Restoring Respect for Justice

By Martin Wright.
Waterside Press

£20, ISBN 1 872 870 78 3

This book presents a “virtual” symposium on
restorative justice in which imaginary speakers provide a critique of our
criminal justice system and present arguments why restorative justice can do

The speakers fall into three camps. The
Politician and The Judge argue that they and their colleagues make the best of
a bad job. The slogan “prison works” works, says The Politician, even if prison

The Psychologist and The Philosopher, however,
contend that the punishment and the legal systems only serve the interests of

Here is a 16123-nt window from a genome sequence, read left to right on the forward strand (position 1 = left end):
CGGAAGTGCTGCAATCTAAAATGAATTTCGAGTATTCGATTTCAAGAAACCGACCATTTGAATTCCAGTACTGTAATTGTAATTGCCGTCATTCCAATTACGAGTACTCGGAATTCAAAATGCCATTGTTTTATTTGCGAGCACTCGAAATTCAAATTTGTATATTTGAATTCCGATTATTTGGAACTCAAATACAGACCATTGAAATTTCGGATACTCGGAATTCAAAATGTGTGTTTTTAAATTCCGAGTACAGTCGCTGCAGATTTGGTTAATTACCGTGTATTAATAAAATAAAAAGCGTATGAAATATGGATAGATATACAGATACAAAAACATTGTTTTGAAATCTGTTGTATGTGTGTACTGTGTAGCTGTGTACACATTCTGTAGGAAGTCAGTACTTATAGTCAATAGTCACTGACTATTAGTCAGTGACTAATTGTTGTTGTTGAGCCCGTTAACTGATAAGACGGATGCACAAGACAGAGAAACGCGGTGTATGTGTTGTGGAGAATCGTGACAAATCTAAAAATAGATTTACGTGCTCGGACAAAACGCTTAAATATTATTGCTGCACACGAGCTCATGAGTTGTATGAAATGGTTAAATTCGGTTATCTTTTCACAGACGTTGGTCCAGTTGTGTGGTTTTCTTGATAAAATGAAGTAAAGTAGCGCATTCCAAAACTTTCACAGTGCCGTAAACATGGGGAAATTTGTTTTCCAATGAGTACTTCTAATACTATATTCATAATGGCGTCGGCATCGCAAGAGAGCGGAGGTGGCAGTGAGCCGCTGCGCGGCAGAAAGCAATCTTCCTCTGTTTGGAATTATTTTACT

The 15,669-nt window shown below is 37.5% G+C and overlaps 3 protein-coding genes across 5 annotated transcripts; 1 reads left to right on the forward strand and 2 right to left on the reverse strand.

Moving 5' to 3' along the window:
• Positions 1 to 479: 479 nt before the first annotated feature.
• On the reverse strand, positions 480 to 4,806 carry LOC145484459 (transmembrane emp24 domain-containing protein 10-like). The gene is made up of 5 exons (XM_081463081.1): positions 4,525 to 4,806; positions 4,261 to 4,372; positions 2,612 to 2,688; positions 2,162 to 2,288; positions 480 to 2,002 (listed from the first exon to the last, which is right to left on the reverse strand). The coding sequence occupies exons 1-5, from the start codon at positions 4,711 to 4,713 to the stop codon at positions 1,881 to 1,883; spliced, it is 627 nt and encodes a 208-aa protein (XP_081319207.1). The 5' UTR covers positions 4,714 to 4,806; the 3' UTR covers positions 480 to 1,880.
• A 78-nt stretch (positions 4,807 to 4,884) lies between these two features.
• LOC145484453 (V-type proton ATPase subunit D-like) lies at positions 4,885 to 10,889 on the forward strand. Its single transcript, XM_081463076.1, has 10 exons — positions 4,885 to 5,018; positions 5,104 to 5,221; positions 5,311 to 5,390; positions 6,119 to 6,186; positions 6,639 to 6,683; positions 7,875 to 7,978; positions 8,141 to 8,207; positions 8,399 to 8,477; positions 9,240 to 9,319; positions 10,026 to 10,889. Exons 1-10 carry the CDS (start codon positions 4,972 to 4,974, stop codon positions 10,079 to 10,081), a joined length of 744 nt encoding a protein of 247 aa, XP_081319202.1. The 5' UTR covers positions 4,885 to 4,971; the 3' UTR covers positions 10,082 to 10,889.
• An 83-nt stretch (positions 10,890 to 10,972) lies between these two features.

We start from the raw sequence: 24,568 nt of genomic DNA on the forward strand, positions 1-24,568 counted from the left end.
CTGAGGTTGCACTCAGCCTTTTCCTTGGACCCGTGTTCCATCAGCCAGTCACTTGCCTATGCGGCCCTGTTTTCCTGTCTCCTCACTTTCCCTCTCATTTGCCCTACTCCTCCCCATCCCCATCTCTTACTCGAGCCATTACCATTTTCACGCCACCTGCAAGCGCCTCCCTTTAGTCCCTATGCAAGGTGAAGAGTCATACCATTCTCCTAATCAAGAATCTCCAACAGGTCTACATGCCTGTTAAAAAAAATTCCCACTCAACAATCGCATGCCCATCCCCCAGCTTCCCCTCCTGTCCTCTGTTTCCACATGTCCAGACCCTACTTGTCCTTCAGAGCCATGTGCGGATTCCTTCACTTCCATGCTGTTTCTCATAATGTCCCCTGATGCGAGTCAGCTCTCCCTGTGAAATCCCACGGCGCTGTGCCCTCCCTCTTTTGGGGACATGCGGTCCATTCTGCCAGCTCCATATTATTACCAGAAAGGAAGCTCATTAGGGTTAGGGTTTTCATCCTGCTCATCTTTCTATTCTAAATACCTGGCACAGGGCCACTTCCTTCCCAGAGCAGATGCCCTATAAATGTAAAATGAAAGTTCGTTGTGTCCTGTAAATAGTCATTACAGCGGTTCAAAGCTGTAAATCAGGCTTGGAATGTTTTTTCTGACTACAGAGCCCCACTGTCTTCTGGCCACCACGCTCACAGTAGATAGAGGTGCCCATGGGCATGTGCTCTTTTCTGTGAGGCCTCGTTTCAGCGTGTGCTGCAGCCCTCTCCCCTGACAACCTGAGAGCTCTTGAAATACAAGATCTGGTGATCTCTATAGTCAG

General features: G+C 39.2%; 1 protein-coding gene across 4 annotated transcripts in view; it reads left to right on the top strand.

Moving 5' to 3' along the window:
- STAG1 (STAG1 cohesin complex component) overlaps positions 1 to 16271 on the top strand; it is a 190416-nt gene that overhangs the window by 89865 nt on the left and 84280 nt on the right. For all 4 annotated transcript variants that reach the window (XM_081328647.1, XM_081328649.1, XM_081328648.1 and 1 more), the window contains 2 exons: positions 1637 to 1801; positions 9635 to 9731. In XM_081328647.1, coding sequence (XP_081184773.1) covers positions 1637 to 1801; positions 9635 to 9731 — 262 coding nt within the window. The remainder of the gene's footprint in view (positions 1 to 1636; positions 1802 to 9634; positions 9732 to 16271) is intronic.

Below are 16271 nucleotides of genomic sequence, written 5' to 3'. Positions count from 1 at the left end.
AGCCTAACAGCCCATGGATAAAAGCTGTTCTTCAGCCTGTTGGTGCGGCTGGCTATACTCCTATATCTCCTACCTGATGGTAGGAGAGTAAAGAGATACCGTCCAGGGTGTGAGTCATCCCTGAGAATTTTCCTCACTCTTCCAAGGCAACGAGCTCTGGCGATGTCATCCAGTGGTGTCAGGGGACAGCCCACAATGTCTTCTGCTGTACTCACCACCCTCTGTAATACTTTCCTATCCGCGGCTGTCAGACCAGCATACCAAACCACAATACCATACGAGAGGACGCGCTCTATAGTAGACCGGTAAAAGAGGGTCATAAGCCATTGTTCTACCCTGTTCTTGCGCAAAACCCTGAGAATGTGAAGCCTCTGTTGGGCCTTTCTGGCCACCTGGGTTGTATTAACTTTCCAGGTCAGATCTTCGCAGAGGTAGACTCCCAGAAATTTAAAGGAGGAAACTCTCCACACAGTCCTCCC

lawyers, not those of victims or offenders.

This, in turn, creates the space for the three
practitioners to argue the merits of restorative justice: The Probation
Officer, The Victim Assist-ance Worker and The Mediator.

This very accessible book is an invaluable
introduction to the ideas behind restorative justice and a convincing argument
for extending the range of restorative justice initiatives being piloted across
the UK.

The one problem is the lack of voices of those
who in the real world retain the upper hand, such as the home secretary’s
promises to get tougher still on “persistent young offenders”. This book is the
case for the converted, now bring on The Devil’s Advocate.

David Porteous is lecturer and research fellow,
University of Luton.

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